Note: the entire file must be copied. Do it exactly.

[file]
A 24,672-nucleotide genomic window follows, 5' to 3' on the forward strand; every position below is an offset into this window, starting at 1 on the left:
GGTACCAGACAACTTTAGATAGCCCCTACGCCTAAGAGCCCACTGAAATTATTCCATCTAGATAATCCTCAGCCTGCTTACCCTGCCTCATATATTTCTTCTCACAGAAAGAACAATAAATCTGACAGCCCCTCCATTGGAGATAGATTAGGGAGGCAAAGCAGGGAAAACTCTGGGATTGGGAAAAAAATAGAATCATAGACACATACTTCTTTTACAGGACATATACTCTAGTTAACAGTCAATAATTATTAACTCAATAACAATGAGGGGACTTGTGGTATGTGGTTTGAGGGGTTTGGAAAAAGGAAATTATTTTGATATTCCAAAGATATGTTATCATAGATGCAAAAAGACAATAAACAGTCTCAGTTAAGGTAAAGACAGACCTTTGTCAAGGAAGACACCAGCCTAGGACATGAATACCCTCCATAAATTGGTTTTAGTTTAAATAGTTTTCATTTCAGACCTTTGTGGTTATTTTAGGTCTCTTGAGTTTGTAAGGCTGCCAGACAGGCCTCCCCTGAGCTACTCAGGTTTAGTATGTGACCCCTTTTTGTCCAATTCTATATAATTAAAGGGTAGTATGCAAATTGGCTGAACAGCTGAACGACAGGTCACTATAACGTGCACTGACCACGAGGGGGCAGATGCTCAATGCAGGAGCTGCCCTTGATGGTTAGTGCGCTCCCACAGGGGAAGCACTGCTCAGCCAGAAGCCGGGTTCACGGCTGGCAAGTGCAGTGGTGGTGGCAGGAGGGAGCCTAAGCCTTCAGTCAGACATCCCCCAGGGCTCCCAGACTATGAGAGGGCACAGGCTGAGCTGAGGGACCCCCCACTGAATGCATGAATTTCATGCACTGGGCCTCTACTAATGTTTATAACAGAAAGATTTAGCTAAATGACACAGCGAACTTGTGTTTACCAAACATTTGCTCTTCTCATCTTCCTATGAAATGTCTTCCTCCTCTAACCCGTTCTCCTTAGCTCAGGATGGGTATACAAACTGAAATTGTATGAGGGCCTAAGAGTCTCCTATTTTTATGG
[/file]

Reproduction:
A 24,672-nucleotide genomic window follows, 5' to 3' on the forward strand; every position below is an offset into this window, starting at 1 on the left:
GGTACCAGACAACTTTAGATAGCCCCTACGCCTAAGAGCCCACTGAAATTATTCCATCTAGATAATCCTCAGCCTGCTTACCCTGCCTCATATATTTCTTCTCACAGAAAGAACAATAAATCTGACAGCCCCTCCATTGGAGATAGATTAGGGAGGCAAAGCAGGGAAAACTCTGGGATTGGGAAAAAAATAGAATCATAGACACATACTTCTTTTACAGGACATATACTCTAGTTAACAGTCAATAATTATTAACTCAATAACAATGAGGGGACTTGTGGTATGTGGTTTGAGGGGTTTGGAAAAAGGAAATTATTTTGATATTCCAAAGATATGTTATCATAGATGCAAAAAGACAATAAACAGTCTCAGTTAAGGTAAAGACAGACCTTTGTCAAGGAAGACACCAGCCTAGGACATGAATACCCTCCATAAATTGGTTTTAGTTTAAATAGTTTTCATTTCAGACCTTTGTGGTTATTTTAGGTCTCTTGAGTTTGTAAGGCTGCCAGACAGGCCTCCCCTGAGCTACTCAGGTTTAGTATGTGACCCCTTTTTGTCCAATTCTATATAATTAAAGGGTAGTATGCAAATTGGCTGAACAGCTGAACGACAGGTCACTATAACGTGCACTGACCACGAGGGGGCAGATGCTCAATGCAGGAGCTGCCCTTGATGGTTAGTGCGCTCCCACAGGGGAAGCACTGCTCAGCCAGAAGCCGGGTTCACGGCTGGCAAGTGCAGTGGTGGTGGCAGGAGGGAGCCTAAGCCTTCAGTCAGACATCCCCCAGGGCTCCCAGACTATGAGAGGGCACAGGCTGAGCTGAGGGACCCCCCACTGAATGCATGAATTTCATGCACTGGGCCTCTACTAATGTTTATAACAGAAAGATTTAGCTAAATGACACAGCGAACTTGTGTTTACCAAACATTTGCTCTTCTCATCTTCCTATGAAATGTCTTCCTCCTCTAACCCGTTCTCCTTAGCTCAGGATGGGTATACAAACTGAAATTGTATGAGGGCCTAAGAGTCTCCTATTTTTATGG